CLINTON — A prosecutor said Wednesday the city of Damascus must stop patrolling highways within its city limits immediately for violating the state’s speed-trap law.


Cody Hiland, prosecuting attorney for the 20th Judicial District, said an investigation conducted by the Arkansas State Police under his direction showed that more than 30 percent of the city’s expenditures in a year were funded by traffic fines, in violation of state law.


Damascus City Attorney Beau Wilcox filed a request for an injunction Wednesday afternoon.


The sanctions issued by Hiland call for the city to “cease patrolling all affected highways within the jurisdictional limits of the city” and declare that if the city continues patrolling it will commit a Class A misdemeanor. The city can petition the Prosecuting Attorney’s Office after one year if it wants the sanction reviewed in order to be lifted.


The city’s request for an injunction was expected. In a meeting Tuesday night, the Damascus City Council agreed in a 3-2 vote to approve a $2,000 retainer to permit Wilcox to “vigorously oppose” whatever sanctions were announced.


In the request for an injunction, filed in Faulkner County Circuit Court, Wilcox argues that “rumors and innuendo” led to the investigation, that there are constitutional problems with the speed-trap law, that the law uses vague terms, and that the city’s safety would suffer as county sheriff and state police highway patrols would not be as effective in controlling traffic.


Wednesday’s sanction announcement was the outcome of an investigation begun in June 2016, brought by Hiland’s office after it received complaints about traffic enforcement in Damascus creating a speed trap.


Hiland first said in February the city had violated the 30 percent rule. Although not required to by the statute, he gave the city 30 days to respond before sanctions were issued.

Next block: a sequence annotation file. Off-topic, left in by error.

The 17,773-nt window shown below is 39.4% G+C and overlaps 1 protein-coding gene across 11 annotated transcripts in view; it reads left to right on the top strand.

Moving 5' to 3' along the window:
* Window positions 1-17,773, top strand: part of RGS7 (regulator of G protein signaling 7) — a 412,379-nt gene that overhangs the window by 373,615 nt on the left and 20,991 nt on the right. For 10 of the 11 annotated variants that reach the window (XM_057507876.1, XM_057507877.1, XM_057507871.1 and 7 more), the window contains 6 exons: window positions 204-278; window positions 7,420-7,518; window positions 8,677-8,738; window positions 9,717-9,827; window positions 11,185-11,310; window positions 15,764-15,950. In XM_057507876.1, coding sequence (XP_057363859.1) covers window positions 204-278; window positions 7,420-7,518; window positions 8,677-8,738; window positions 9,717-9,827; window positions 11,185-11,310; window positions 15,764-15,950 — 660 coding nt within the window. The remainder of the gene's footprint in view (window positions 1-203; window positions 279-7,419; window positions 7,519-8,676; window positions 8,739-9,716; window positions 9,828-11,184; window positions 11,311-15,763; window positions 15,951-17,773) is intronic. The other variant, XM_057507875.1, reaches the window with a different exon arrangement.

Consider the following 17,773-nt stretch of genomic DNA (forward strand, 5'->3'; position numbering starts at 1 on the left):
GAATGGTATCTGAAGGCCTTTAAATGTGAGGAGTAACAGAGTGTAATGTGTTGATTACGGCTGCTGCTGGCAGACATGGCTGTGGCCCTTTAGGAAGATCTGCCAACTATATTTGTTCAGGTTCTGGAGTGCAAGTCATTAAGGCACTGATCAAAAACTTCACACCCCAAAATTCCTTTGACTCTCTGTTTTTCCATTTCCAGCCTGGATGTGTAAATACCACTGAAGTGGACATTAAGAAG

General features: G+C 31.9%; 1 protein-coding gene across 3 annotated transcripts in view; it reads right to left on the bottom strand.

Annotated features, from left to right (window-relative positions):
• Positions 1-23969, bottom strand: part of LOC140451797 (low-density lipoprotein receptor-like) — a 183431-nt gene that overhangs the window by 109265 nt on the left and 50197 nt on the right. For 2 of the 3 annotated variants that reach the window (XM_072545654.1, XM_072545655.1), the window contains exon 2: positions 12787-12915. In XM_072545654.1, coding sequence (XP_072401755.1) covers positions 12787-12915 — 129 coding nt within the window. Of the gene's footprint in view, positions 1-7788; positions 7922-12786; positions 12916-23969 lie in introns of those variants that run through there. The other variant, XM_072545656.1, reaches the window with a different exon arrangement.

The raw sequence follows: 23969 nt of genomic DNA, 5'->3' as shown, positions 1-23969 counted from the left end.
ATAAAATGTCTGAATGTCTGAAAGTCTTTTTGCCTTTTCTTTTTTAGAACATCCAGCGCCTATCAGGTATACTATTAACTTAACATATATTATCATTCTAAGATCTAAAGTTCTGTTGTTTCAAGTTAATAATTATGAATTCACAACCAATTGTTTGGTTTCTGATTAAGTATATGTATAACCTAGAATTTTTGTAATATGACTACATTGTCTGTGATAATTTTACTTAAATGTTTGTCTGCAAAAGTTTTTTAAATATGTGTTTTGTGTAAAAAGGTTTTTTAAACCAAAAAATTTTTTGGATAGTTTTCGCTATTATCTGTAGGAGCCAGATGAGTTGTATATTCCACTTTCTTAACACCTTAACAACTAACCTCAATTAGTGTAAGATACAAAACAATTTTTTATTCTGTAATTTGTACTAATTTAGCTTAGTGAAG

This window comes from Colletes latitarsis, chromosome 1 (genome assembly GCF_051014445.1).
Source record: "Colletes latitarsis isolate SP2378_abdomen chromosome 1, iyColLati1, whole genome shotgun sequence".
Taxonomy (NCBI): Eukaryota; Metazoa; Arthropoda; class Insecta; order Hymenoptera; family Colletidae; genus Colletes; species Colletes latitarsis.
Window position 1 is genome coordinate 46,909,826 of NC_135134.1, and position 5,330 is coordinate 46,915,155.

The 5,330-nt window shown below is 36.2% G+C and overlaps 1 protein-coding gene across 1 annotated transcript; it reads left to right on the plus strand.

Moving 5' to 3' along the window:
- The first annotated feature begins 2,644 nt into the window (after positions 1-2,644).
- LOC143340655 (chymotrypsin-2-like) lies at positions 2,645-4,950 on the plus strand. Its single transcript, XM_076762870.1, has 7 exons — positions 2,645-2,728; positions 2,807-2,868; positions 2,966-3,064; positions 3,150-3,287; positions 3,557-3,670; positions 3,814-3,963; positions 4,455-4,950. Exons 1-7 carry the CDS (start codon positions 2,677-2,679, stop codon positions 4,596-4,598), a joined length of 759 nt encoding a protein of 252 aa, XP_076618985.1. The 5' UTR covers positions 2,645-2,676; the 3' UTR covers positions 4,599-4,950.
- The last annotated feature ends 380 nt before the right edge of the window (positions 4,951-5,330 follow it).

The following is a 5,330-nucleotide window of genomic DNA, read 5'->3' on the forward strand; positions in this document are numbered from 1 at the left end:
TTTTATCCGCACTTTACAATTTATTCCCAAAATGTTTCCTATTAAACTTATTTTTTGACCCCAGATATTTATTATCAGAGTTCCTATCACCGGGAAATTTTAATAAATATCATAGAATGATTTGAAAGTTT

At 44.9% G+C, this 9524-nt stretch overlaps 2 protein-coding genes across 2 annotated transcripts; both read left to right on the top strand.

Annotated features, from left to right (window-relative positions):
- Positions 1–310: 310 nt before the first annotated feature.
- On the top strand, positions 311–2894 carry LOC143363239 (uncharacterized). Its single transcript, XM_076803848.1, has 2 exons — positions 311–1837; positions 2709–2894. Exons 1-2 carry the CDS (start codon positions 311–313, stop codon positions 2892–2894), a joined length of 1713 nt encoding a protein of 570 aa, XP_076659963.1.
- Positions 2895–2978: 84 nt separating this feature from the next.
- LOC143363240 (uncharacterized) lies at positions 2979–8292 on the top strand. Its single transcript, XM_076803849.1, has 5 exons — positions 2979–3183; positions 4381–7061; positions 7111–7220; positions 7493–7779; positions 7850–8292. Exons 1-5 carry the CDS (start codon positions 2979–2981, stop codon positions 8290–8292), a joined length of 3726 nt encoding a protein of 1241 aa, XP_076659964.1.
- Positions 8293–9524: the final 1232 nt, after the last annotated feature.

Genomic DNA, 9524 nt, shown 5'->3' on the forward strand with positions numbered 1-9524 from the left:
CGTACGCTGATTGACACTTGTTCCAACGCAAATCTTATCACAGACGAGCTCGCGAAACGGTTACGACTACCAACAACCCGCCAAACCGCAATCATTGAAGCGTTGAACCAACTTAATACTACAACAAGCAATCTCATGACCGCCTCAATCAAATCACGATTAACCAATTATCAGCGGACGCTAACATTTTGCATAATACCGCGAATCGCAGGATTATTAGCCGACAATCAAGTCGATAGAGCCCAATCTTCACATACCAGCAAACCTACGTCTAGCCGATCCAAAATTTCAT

Wilcox filed a response in March raising several objections, including what he claims are constitutional problems with the law and the city’s unique position of having the five-lane Highway 65 running through the town.


The sanctions Hiland issued Wednesday state, “The City of Damascus Police Department is found to have abused its police power through the enforcement of criminal and traffic laws for the principal purpose of raising revenue for the municipality and not for the purpose of public safety and is subject to the sanctions provided by law.”


Hiland has said previously that to the best of his knowledge Arkansas’ speed-trap law is the only one in the state under which the prosecutor acts as investigator and has a judicial role in assessing sanctions. This point was also noted by Wilcox in questioning the statute’s constitutionality.


Shortly after Hiland’s announcement, Wilcox issued an email declaring that the council had authorized him to “vigorously contest the sanctions as put forth by the Prosecuting Attorney’s Office due to the implications they would have on the safety of the community and motorists generally” and that nobody representing the city would make a statement on the matter “until our case is filed in Faulkner County Circuit Court, at which time I will issue a press release summarizing our position and our objectives.”